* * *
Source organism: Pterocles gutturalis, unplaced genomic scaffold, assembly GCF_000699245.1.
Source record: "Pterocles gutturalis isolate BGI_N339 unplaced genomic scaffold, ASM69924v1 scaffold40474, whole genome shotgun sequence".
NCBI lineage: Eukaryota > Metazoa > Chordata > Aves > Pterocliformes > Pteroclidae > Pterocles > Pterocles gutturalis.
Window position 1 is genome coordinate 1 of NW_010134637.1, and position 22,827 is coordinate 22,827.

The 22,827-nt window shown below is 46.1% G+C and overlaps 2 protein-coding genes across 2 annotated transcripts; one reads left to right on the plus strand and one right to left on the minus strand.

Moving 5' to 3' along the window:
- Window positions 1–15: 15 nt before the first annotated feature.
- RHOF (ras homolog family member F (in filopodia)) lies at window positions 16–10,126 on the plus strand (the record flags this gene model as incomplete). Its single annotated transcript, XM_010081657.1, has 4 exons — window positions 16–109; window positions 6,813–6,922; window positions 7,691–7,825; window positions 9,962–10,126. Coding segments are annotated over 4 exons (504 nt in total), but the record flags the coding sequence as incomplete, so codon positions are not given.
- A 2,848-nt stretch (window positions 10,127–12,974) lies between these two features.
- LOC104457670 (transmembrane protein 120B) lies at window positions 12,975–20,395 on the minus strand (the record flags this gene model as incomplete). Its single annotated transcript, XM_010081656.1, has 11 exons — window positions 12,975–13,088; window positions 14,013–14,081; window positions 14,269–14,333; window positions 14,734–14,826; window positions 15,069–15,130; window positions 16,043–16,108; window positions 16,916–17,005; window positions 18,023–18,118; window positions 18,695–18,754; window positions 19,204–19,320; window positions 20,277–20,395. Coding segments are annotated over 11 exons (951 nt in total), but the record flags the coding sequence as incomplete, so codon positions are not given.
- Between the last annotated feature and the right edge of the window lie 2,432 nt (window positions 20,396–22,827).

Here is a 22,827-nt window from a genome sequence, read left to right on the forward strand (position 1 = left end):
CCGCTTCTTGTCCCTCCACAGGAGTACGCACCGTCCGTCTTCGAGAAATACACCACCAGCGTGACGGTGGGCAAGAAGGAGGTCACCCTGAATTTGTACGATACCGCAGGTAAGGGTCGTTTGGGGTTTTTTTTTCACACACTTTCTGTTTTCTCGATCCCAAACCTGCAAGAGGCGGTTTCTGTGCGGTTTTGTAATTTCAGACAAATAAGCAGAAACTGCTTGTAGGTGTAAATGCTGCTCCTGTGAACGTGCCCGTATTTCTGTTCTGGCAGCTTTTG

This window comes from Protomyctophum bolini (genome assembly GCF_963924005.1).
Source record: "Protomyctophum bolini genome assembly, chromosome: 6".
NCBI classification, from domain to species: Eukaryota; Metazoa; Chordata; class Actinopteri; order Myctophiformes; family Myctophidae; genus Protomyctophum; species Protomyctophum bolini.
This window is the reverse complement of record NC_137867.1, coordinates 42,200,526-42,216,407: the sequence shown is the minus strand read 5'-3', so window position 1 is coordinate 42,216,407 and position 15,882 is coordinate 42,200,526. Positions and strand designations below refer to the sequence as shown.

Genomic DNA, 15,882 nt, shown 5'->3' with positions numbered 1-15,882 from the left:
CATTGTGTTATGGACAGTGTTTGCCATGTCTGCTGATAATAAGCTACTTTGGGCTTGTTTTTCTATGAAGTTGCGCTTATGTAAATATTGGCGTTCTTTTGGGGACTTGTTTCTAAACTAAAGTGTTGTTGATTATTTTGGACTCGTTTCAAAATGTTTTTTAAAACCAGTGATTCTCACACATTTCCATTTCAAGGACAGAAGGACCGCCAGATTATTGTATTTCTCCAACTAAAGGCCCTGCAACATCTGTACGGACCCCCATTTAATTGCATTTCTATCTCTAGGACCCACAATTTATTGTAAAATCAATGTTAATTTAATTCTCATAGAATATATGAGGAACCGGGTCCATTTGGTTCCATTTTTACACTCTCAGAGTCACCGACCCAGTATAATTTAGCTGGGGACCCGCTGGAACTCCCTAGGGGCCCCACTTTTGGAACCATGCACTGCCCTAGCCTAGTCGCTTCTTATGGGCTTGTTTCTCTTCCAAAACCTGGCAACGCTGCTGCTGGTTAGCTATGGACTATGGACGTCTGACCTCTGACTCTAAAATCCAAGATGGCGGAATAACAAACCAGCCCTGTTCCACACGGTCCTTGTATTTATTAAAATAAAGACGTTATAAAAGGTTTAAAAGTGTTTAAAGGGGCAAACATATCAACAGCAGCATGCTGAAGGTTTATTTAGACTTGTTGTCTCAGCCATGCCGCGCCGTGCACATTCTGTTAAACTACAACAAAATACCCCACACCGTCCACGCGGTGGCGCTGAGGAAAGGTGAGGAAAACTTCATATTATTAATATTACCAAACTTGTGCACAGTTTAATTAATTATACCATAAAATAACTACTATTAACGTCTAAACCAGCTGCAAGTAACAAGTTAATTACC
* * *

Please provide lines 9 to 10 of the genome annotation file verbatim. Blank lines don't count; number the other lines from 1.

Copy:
- A 2,848-nt stretch (window positions 10,127–12,974) lies between these two features.
- LOC104457670 (transmembrane protein 120B) lies at window positions 12,975–20,395 on the minus strand (the record flags this gene model as incomplete). Its single annotated transcript, XM_010081656.1, has 11 exons — window positions 12,975–13,088; window positions 14,013–14,081; window positions 14,269–14,333; window positions 14,734–14,826; window positions 15,069–15,130; window positions 16,043–16,108; window positions 16,916–17,005; window positions 18,023–18,118; window positions 18,695–18,754; window positions 19,204–19,320; window positions 20,277–20,395. Coding segments are annotated over 11 exons (951 nt in total), but the record flags the coding sequence as incomplete, so codon positions are not given.